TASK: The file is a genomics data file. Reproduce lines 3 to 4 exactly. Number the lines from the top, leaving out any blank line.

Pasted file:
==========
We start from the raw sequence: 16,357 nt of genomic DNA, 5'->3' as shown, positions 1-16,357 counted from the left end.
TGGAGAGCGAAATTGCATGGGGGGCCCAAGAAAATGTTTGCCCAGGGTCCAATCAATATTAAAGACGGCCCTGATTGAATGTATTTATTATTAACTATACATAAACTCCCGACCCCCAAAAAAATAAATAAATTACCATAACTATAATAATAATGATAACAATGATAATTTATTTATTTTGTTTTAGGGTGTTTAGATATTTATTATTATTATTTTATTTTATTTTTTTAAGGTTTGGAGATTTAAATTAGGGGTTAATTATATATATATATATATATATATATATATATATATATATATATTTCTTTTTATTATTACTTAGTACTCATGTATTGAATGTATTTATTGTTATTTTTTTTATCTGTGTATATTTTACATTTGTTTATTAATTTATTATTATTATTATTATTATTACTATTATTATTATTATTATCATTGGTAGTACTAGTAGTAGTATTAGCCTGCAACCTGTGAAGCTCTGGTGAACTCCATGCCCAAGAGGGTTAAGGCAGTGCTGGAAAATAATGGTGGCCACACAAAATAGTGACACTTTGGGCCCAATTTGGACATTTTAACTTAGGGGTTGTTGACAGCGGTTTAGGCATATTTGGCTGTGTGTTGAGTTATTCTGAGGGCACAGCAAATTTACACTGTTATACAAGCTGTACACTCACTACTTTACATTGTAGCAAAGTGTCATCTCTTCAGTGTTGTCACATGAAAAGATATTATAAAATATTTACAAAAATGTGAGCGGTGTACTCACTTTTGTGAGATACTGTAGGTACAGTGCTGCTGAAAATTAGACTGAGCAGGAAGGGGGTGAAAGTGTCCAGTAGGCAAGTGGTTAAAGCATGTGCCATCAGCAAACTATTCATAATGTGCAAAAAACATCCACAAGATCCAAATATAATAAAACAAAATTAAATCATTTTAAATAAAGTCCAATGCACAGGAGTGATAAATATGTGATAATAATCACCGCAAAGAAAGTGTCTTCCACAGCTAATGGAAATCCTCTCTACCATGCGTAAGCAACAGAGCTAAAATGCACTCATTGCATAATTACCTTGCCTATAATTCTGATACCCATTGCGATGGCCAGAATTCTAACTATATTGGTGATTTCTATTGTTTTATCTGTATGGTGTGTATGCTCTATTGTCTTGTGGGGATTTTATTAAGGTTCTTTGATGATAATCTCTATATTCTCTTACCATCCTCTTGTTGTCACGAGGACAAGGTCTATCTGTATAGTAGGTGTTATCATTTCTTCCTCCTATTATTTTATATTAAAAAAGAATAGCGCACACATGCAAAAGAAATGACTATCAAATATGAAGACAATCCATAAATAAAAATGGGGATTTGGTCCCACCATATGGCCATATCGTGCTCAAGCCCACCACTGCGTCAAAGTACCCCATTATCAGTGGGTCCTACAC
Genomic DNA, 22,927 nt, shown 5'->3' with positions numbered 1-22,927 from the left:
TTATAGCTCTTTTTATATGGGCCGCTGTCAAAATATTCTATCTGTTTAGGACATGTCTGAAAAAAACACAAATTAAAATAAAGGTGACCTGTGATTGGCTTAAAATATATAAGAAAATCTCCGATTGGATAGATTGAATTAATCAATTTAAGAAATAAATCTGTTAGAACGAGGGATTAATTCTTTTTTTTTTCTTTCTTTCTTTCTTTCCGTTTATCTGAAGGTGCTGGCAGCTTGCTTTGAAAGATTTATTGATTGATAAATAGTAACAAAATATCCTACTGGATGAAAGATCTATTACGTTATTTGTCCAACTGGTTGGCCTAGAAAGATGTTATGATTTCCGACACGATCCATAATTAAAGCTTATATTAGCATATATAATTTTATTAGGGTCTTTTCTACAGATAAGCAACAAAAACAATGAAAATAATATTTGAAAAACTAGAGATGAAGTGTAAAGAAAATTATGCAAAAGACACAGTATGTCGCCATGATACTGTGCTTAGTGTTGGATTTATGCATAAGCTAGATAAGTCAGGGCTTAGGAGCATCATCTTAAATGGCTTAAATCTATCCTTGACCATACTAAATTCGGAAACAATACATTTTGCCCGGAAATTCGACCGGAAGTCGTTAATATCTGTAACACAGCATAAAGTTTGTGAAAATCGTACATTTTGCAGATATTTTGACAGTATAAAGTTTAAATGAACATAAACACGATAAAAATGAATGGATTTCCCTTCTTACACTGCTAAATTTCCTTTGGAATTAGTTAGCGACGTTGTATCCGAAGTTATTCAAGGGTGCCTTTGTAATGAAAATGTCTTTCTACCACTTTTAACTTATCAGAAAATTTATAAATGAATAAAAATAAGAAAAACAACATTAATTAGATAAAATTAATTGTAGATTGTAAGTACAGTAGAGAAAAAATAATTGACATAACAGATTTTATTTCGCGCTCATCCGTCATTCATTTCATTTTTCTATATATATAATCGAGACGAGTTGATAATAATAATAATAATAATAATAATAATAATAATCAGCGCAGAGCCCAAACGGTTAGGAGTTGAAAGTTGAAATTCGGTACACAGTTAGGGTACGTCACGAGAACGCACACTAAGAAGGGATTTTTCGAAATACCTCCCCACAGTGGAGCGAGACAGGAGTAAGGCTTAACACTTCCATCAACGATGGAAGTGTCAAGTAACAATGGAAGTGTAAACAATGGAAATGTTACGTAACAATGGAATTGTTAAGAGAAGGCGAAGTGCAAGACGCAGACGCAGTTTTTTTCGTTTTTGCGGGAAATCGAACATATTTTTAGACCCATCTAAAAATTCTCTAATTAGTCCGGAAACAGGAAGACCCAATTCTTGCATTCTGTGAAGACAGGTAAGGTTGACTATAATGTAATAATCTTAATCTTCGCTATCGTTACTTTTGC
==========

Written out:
Genomic DNA, 22,927 nt, shown 5'->3' with positions numbered 1-22,927 from the left:
TTATAGCTCTTTTTATATGGGCCGCTGTCAAAATATTCTATCTGTTTAGGACATGTCTGAAAAAAACACAAATTAAAATAAAGGTGACCTGTGATTGGCTTAAAATATATAAGAAAATCTCCGATTGGATAGATTGAATTAATCAATTTAAGAAATAAATCTGTTAGAACGAGGGATTAATTCTTTTTTTTTTCTTTCTTTCTTTCTTTCCGTTTATCTGAAGGTGCTGGCAGCTTGCTTTGAAAGATTTATTGATTGATAAATAGTAACAAAATATCCTACTGGATGAAAGATCTATTACGTTATTTGTCCAACTGGTTGGCCTAGAAAGATGTTATGATTTCCGACACGATCCATAATTAAAGCTTATATTAGCATATATAATTTTATTAGGGTCTTTTCTACAGATAAGCAACAAAAACAATGAAAATAATATTTGAAAAACTAGAGATGAAGTGTAAAGAAAATTATGCAAAAGACACAGTATGTCGCCATGATACTGTGCTTAGTGTTGGATTTATGCATAAGCTAGATAAGTCAGGGCTTAGGAGCATCATCTTAAATGGCTTAAATCTATCCTTGACCATACTAAATTCGGAAACAATACATTTTGCCCGGAAATTCGACCGGAAGTCGTTAATATCTGTAACACAGCATAAAGTTTGTGAAAATCGTACATTTTGCAGATATTTTGACAGTATAAAGTTTAAATGAACATAAACACGATAAAAATGAATGGATTTCCCTTCTTACACTGCTAAATTTCCTTTGGAATTAGTTAGCGACGTTGTATCCGAAGTTATTCAAGGGTGCCTTTGTAATGAAAATGTCTTTCTACCACTTTTAACTTATCAGAAAATTTATAAATGAATAAAAATAAGAAAAACAACATTAATTAGATAAAATTAATTGTAGATTGTAAGTACAGTAGAGAAAAAATAATTGACATAACAGATTTTATTTCGCGCTCATCCGTCATTCATTTCATTTTTCTATATATATAATCGAGACGAGTTGATAATAATAATAATAATAATAATAATAATAATAATCAGCGCAGAGCCCAAACGGTTAGGAGTTGAAAGTTGAAATTCGGTACACAGTTAGGGTACGTCACGAGAACGCACACTAAGAAGGGATTTTTCGAAATACCTCCCCACAGTGGAGCGAGACAGGAGTAAGGCTTAACACTTCCATCAACGATGGAAGTGTCAAGTAACAATGGAAGTGTAAACAATGGAAATGTTACGTAACAATGGAATTGTTAAGAGAAGGCGAAGTGCAAGACGCAGACGCAGTTTTTTTCGTTTTTGCGGGAAATCGAACATATTTTTAGACCCATCTAAAAATTCTCTAATTAGTCCGGAAACAGGAAGACCCAATTCTTGCATTCTGTGAAGACAGGTAAGGTTGACTATAATGTAATAATCTTAATCTTCGCTATCGTTACTTTTGC